Review: Ryan Adams Album

ryan-adams-new-album

Review: Ryan Adams – Ryan Adams

 

Ryan Adams’ latest solo album, Ryan Adams is, well, more Ryan Adams. Fans have undoubtedly been looking forward to another solo album from the highly prolific singer and songwriter, particularly since he has only been putting out music through his own label, PAX AM, since 2010, thereby ensuring his artistic freedom. While the album is solid, with alt-country tinged rock songs, with both electric and acoustic elements, longtime fans will recognize the overall sound and mood of the album as roads Adams has travelled before, many times.

As difficult as it is to fault a man who has, as a solo act and with his bands Whiskeytown and the Cardinals, put out thirteen albums, the sound and feel of his latest endeavor lacks innovation or anything remotely fresh.

Some of the tracks do stand out, namely “My Wrecking Ball,” an acoustic number in which he invites a lost love to “come and maybe knock me down,” as his walls need to crumble. He’s feeling typical Ryan Adams alienation, as he is lying in bed alone and says, “I wish I could call you, I wish you were still around.” His voice sounds genuinely vulnerable, and less melodramatic than in some of his previous work. The track verges on being one that could have belonged on Heartbreaker (2000), his first solo album that is his strongest to date.

Along with “My Wrecking Ball,” Adams released “Gimme Something Good” and “Tired of Giving Up” before the album’s September 9, 2014 release. Elvira, Mistress of the Dark, starred in the video of “Gimme Something Good,” standing around spookily while Adams moodily meandered through the black and white, foggy video. He longs for “something good,” as he finds himself “holding everything I have like it was broken.” The rock guitar riffs are reminiscent of Joan Jett in the 1980s, yet the grit of the rock is layered with a funereal organ in the background.

Adams is weary, as he proclaims in “Tired of Giving Up,” which is the main gist of the lyrically thin track in which he is tired of giving up, lying, and trying, though he hints at a possible way out – “Suppose I try to love you” – yet nothing is resolved; no happiness at all finds its way into this album.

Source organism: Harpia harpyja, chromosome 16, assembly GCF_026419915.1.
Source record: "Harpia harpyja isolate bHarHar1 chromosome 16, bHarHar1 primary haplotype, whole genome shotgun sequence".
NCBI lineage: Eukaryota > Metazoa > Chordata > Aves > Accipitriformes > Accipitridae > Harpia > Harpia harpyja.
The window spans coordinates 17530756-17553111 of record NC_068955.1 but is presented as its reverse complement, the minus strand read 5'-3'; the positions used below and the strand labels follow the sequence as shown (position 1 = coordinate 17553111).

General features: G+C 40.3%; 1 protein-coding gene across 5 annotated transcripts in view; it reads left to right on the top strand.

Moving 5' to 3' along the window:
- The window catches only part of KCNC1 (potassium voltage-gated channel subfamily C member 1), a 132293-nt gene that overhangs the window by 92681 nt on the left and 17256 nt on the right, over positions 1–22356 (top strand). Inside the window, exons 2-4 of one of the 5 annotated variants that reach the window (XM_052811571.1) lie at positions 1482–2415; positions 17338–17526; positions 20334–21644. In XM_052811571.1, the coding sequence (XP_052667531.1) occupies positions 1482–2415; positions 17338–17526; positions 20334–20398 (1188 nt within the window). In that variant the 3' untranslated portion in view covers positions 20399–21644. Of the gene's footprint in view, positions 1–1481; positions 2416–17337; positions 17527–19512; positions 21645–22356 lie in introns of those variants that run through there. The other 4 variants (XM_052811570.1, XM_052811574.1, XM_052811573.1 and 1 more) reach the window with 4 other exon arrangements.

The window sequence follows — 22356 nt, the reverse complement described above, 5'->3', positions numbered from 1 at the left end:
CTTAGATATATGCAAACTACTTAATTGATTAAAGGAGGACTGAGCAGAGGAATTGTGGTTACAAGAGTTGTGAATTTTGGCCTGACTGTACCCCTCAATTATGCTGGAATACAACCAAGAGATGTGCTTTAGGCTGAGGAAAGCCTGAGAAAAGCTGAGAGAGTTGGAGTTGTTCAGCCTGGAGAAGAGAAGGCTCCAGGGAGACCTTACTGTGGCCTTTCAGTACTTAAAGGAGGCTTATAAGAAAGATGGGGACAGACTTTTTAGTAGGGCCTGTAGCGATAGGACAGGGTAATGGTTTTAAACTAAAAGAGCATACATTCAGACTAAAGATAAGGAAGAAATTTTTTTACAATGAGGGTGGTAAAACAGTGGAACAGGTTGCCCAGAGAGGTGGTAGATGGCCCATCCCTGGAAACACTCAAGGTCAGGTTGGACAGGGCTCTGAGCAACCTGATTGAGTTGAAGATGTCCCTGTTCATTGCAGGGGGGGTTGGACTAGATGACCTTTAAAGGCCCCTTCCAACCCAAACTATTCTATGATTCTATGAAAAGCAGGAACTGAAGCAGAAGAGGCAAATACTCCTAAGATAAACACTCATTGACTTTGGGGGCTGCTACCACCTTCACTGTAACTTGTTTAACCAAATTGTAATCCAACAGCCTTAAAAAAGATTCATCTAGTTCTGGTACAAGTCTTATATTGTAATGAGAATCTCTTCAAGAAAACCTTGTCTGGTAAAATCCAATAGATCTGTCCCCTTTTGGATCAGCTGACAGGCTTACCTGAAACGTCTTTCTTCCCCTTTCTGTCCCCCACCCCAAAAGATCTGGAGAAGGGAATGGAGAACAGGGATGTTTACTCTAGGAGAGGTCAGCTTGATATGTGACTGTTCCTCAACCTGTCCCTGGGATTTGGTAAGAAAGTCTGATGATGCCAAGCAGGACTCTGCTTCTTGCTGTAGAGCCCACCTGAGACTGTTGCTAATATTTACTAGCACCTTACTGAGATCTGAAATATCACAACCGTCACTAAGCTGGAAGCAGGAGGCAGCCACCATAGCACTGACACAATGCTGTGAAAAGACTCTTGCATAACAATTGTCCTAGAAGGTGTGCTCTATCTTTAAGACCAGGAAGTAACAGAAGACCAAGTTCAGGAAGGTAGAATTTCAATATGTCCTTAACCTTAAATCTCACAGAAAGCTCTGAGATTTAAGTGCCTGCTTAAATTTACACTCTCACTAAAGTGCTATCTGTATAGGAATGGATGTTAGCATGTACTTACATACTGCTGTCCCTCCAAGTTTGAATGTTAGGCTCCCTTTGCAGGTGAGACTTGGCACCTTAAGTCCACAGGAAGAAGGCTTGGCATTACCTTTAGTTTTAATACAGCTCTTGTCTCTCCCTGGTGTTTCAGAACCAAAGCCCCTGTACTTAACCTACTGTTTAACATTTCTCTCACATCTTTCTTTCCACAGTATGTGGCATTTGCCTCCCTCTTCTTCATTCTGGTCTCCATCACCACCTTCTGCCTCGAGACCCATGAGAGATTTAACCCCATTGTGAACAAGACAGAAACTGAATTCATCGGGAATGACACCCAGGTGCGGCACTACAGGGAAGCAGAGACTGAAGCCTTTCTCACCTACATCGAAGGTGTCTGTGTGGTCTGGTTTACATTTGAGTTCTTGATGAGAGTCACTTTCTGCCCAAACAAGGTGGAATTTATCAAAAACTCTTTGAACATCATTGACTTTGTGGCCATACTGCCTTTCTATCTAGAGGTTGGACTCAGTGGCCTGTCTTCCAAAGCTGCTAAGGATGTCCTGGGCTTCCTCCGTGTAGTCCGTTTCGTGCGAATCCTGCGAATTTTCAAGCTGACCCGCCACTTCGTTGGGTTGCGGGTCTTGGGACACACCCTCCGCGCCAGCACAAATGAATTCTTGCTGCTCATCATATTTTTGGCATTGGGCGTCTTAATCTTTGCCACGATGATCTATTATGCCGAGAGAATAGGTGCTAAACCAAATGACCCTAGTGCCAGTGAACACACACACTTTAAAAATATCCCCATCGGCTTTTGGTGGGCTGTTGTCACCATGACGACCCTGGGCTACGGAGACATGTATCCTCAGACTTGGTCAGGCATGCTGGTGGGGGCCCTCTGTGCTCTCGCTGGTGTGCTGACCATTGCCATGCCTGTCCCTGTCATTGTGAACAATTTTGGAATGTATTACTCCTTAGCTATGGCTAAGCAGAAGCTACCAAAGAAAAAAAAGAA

Ryan is angsty. Even as he acknowledges love, in “Shadows,” he pessimistically wonders, “How long do I have here with you?” He knows the bittersweet side of love is that it is not guaranteed to last, and togetherness can never be counted on as being permanent. Adams married actress and singer Mandy Moore in 2009, and given his troubled past which has been well-documented in the media, one can’t help but wish him a happy ending and love. Adams, however, knows that we can only save ourselves.

That Adams turns 40 in November and is married doesn’t show much in the album. He focuses on loss in “Feels Like Fire,” telling a lover “Just so you know, you will always be the hardest thing I will ever let go” and hints at betrayal, singing, “The light reflecting in your eyes is not what it seems.” Also, his chest is on fire, in line with the fire and burning imagery that pervades the album. He also laments lost love in “Kim,” who, “walking down the street, I watched you walk away, to be with him.” Even in love, he wonders in “Am I Safe” whether he is, in fact, safe if “I don’t wanna be with you” and tells his lover “It’s complicated, I just don’t love you anymore / I just wanna sit here and watch it burn.”

In the lyrically thin track “Stay with Me,” Adams does reach out to his lover for comfort, asking her to “Hold me closer in the middle of the night,” reassures her, and declares, “I love you girl, it’s all right.” Similarly, he asks his lover in the 1980s Don Henleyesque “Let Go,” “Cross your fingers behind your back and lie to me / Tell me everything’s gonna be all right” This is as close to happiness as Adams will reveal. Perhaps he is more comfortable sharing his troubled side with his fans. Or, perhaps, this is Adams’ perspective on the world – dark, uncertain, and tenuous, wherein happiness is an illusion.

It’s almost too easy to make light of Adams’ emotional turmoil, as it seems heavy-handed as the album progresses. Of course, if a listener is in a miserable relationship, is lonely, and/or jaded by love, this album is a perfect soundtrack for misery. Heartbreaker was the musical sound of a heart breaking and broken; the emotion was raw and real. The songs of Ryan Adams seem to be a diluted continuation of the same.

Musically, the songs are strong and much what listeners expect from Adams. Though they will likely wish to hear and feel something new, his sound and lyrics emains the same.

Track List

  1. Gimme Something Good
  2. Kim
  3. Trouble
  4. Am I Safe
  5. My Wrecking Ball
  6. Stay With Me
  7. Shadows
  8. Feels Like Fire
  9. I Just Might
  10. Tired of Giving Up
  11. Let Go

Overall rating: 8/10

Tracey K. Parker is a college English instructor who earned her PhD from the University of Arkansas. The focus of her research is popular culture in literature. She also has a journalism degree from the University of Missouri. Her creative work has been published in PRISM, and she is co-editor of Control Literary Magazine.

 

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  1. Pingback: Ryan Adams in Blurt: A stone-cold classic | LoseringBook

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